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C-reactive protein, tumor necrosis factor α, and interleukin-6 in dogs with pyometra and SIRS

Authors


Address correspondence and reprint requests to:
Dr. Boel A. Fransson, Department of Veterinary Clinical Sciences, Washington State University, Pullman, WA 99164-7060.
E-mail: bfransso@vetmed.wsu.edu

Abstract

Objective: To determine the frequency of the systemic inflammatory response syndrome (SIRS) in canine pyometra and to evaluate the relationship between C-reactive protein (CRP), tumor necrosis factor α (TNFα), interleukin-6 (IL-6), and SIRS.

Design: Prospective clinical study.

Setting: Veterinary teaching hospital.

Animals: Fifty-three clinical cases of canine pyometra and 19 healthy control bitches.

Interventions: Upon admission to the veterinary hospital, history and physical examination findings, including previously defined clinical SIRS parameters, were documented. Blood samples were obtained for hematology and biochemical tests and for CRP, TNFα, and IL-6 analysis. The diagnosis of pyometra was confirmed by histopathology of the uterus after ovariohysterectomy. After surgery, clinical SIRS parameters, length of hospitalization, and mortality were recorded.

Measurements and main results: Pyometra dogs were grouped as SIRS positive (30/53; 57%) or SIRS negative (23/53; 43%). Logistic regression showed that CRP was the only parameter that significantly related to SIRS apart from the clinical criteria that define this syndrome. The mortality rate was low (2/53; 3.8%), and conclusions regarding association with SIRS could not be drawn. A positive SIRS status, high plasma CRP concentration, and high body temperature were variables that related to increased morbidity reflected by the length of hospitalization.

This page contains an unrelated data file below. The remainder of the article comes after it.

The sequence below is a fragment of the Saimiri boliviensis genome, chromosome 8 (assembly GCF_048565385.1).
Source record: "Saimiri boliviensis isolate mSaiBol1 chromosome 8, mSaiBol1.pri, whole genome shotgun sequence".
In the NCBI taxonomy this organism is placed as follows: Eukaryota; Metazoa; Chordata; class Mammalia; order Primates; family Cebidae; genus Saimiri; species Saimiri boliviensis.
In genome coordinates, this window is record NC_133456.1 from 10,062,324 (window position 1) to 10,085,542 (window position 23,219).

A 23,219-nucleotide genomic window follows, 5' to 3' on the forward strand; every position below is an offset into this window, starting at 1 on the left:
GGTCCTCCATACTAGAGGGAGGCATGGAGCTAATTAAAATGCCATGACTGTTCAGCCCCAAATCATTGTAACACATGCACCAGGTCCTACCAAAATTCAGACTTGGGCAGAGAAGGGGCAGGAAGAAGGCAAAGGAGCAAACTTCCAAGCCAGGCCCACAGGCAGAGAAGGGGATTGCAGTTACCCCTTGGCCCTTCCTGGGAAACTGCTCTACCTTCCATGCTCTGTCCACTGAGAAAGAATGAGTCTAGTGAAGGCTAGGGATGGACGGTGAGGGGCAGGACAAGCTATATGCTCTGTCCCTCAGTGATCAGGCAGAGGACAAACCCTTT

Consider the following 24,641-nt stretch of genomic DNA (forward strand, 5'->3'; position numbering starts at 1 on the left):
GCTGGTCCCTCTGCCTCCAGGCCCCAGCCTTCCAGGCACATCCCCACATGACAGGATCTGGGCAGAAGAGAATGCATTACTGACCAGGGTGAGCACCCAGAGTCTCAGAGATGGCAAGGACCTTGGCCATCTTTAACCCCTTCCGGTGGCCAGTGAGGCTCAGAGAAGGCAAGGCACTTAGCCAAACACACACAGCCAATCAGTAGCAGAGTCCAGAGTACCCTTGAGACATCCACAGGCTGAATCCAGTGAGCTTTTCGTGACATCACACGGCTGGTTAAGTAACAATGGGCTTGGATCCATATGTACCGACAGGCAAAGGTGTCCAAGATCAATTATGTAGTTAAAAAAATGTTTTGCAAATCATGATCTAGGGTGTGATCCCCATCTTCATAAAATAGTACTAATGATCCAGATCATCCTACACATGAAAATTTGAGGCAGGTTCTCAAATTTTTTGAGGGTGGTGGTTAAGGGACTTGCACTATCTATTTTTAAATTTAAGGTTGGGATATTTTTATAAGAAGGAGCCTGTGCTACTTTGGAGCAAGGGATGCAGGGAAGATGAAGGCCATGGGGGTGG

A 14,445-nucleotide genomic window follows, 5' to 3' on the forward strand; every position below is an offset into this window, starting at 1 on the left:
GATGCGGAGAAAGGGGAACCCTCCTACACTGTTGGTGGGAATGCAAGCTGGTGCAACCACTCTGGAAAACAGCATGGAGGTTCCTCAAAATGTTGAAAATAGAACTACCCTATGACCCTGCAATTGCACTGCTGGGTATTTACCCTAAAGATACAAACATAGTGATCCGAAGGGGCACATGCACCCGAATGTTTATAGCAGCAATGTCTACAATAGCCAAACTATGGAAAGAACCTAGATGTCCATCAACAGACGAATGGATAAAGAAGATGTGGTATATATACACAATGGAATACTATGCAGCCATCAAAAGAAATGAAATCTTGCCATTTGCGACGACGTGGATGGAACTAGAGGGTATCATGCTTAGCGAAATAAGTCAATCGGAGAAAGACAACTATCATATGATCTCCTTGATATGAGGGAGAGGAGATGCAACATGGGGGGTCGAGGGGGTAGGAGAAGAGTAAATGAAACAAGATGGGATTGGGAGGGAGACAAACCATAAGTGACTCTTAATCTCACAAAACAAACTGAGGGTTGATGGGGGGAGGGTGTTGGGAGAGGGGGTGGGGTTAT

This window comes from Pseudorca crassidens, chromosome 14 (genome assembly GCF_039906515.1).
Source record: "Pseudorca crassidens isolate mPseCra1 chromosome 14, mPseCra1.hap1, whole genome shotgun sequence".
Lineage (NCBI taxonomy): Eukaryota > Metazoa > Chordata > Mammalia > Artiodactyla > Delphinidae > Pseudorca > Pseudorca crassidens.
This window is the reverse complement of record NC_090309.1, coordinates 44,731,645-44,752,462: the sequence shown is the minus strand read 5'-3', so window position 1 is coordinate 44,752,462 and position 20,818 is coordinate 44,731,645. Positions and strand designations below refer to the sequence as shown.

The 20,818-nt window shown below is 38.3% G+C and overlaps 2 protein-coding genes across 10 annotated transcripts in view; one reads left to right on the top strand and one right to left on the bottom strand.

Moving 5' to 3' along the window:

Conclusions: SIRS was seen in 57% of canine pyometra cases and a positive SIRS status showed a positive association with prolonged hospitalization. The mortality rate was low (3.3%) among SIRS positive dogs, indicating that progression to multiple organ dysfunction syndrome (MODS) rarely occurs in surgically treated cases of pyometra. CRP was associated with SIRS and with prolonged hospitalization. Further studies of plasma CRP may be warranted in canine intensive care cases susceptible to development of SIRS and MODS.

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